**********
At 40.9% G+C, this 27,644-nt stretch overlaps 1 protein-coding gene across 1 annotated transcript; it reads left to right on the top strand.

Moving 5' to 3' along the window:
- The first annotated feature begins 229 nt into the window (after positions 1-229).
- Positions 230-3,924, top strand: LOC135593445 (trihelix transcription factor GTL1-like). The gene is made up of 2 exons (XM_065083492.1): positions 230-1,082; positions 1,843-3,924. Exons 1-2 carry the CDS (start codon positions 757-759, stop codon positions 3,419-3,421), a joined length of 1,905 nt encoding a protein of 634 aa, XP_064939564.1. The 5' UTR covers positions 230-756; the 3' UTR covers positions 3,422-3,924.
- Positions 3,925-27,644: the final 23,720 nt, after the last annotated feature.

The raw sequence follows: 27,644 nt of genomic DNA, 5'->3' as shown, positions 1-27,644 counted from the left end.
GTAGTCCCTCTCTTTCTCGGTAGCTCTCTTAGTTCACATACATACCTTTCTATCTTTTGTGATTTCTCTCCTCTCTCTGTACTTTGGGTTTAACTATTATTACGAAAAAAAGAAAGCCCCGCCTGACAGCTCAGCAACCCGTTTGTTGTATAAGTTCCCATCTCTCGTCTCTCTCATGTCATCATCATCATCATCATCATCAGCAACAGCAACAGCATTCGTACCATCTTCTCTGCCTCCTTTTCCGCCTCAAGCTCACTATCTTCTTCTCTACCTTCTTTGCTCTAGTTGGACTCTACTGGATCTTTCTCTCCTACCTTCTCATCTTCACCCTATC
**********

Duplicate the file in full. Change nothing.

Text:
At 40.9% G+C, this 27,644-nt stretch overlaps 1 protein-coding gene across 1 annotated transcript; it reads left to right on the top strand.

Moving 5' to 3' along the window:
- The first annotated feature begins 229 nt into the window (after positions 1-229).
- Positions 230-3,924, top strand: LOC135593445 (trihelix transcription factor GTL1-like). The gene is made up of 2 exons (XM_065083492.1): positions 230-1,082; positions 1,843-3,924. Exons 1-2 carry the CDS (start codon positions 757-759, stop codon positions 3,419-3,421), a joined length of 1,905 nt encoding a protein of 634 aa, XP_064939564.1. The 5' UTR covers positions 230-756; the 3' UTR covers positions 3,422-3,924.
- Positions 3,925-27,644: the final 23,720 nt, after the last annotated feature.

The raw sequence follows: 27,644 nt of genomic DNA, 5'->3' as shown, positions 1-27,644 counted from the left end.
GTAGTCCCTCTCTTTCTCGGTAGCTCTCTTAGTTCACATACATACCTTTCTATCTTTTGTGATTTCTCTCCTCTCTCTGTACTTTGGGTTTAACTATTATTACGAAAAAAAGAAAGCCCCGCCTGACAGCTCAGCAACCCGTTTGTTGTATAAGTTCCCATCTCTCGTCTCTCTCATGTCATCATCATCATCATCATCATCAGCAACAGCAACAGCATTCGTACCATCTTCTCTGCCTCCTTTTCCGCCTCAAGCTCACTATCTTCTTCTCTACCTTCTTTGCTCTAGTTGGACTCTACTGGATCTTTCTCTCCTACCTTCTCATCTTCACCCTATC